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Banks gave good service during refinancing boom, survey finds


NEW YORK -- Customers give banks good grades for their handling of the wave of mortgage refinancings early this year, according to the American Banker's annual consumer survey.

The survey found that 82 percent of people who refinanced mortgages in the 12 months through early May were satisfied with the service they received.

Though somewhat below consumers' overall satisfaction level with financial institutions, the rating is impressive in light of the staggering volume of refinancings that banks have been handling. In the past, refinancing booms have produced widespread complaints of service snarls.

"It's been fairly smooth sailing," said Mark Bell, a Chicago-based financial planner who has helped more than 20 clients refinance since late last year. "Most of the people we have worked with have been quite satisfied with the turnaround and have been able to close on time."

The survey found that 50 percent of refinancers were completely satisfied and 32 percent were satisfied. Thirteen percent were neutral on a five-point rating scale.

Counting refinancers and consumers who took out loans to buy homes, 42 percent were completely satisfied and 33 percent were satisfied, the survey found.

When asking consumers about overall satisfaction with their primary financial institutions, the survey came up with higher scores. On a slightly different four-point scale, 59 percent were very satisfied, 35 percent satisfied and 5 percent not satisfied. Fewer than 1 percent gave no answer.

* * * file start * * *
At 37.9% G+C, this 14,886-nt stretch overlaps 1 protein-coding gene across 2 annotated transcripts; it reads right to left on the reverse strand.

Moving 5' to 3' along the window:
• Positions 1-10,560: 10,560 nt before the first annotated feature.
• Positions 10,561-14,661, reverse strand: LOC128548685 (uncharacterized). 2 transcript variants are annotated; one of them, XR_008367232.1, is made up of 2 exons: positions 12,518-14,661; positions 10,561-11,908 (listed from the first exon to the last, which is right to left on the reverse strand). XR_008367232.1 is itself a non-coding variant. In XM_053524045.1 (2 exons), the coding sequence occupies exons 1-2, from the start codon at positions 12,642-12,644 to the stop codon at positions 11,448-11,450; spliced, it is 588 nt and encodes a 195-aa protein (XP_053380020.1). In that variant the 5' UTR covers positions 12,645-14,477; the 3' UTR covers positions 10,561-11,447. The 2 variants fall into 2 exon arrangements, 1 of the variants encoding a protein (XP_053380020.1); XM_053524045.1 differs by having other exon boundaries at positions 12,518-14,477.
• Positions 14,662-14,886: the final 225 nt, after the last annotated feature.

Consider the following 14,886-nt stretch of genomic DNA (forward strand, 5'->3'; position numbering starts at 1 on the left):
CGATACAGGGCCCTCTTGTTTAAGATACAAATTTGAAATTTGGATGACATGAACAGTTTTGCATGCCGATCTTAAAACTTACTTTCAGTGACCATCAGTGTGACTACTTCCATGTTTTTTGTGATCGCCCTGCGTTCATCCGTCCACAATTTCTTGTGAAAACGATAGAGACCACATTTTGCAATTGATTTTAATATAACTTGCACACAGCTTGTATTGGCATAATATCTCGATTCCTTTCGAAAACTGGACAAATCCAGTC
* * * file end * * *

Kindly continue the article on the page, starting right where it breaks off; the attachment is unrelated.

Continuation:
Fueled by the lowest interest rates in almost 20 years, mortgage originations are expected to hit $800 billion this year, topping last year's record by 48 percent, according to the Federal National Mortgage Association.

The surge has been most evident in refinancings, which were nearly as common among those responding to the survey as were newly originated mortgages to buy homes.

During the last refinancing boom, in 1986-1987, consumer complaints about service delays were legion. Many consumers said lenders' commitments to certain rates expired before the lender was able to close the loan, meaning consumers wound up paying higher rates than they had expected.

This time around, lenders were quick to hire additional people and put in more phone lines.

Mortgage professionals also said they were careful not to inspire inflated consumer expectations. Lenders frequently warned loan applicants from the outset to expect some delays.

The 57 people in the survey who took out first mortgages to buy homes were less satisfied than the refinancers. Of the 57, only 42 percent were completely satisfied, vs. 50 percent of the refinancers.

The disparity may be a warning signal to lenders. In serving the hordes of refinancers, lenders could be neglecting the homebuyers, their bread-and-butter customers for the long term.

Real estate agents might take note of which lenders reduced service to homebuyers during the refinancing frenzy and direct their business elsewhere.

Another possibility is that many homebuyers, unlike refinancers, are simply unfamiliar with the mortgage process and its pitfalls.

"They've never seen how complicated it can get," said Paul Havemann, vice president of HSH Associates, a mortgage-market researcher in Butler, N.J.

In line with that idea, the Gallup interviewers found that 32 percent of people who got new mortgages or refinanced during the past year found the application confusing.

Complaints about the bulk and complexity of mortgage application forms have abounded for years.

Among people who were not satisfied, the most common complaint, registered by 16 percent of those responding, was that the lender "sold my mortgage." This apparently reflects the growing practice among originators to sell not only the mortgages but also the rights to process monthly payments.

In the past, mortgage sellers generally retained those servicing rights, and buyers, as a result, often did not know their loans had been sold.

Some consumers have complained that buyers of servicing rights incorrectly record the loans as delinquent because of mix-ups during the transfer. Others have simply objected to sending their monthly mortgage payment to a company they do not know.

Among other mortgage-related complaints were unspecified poor service, high interest rates, paperwork problems and lenders who are hard to reach.

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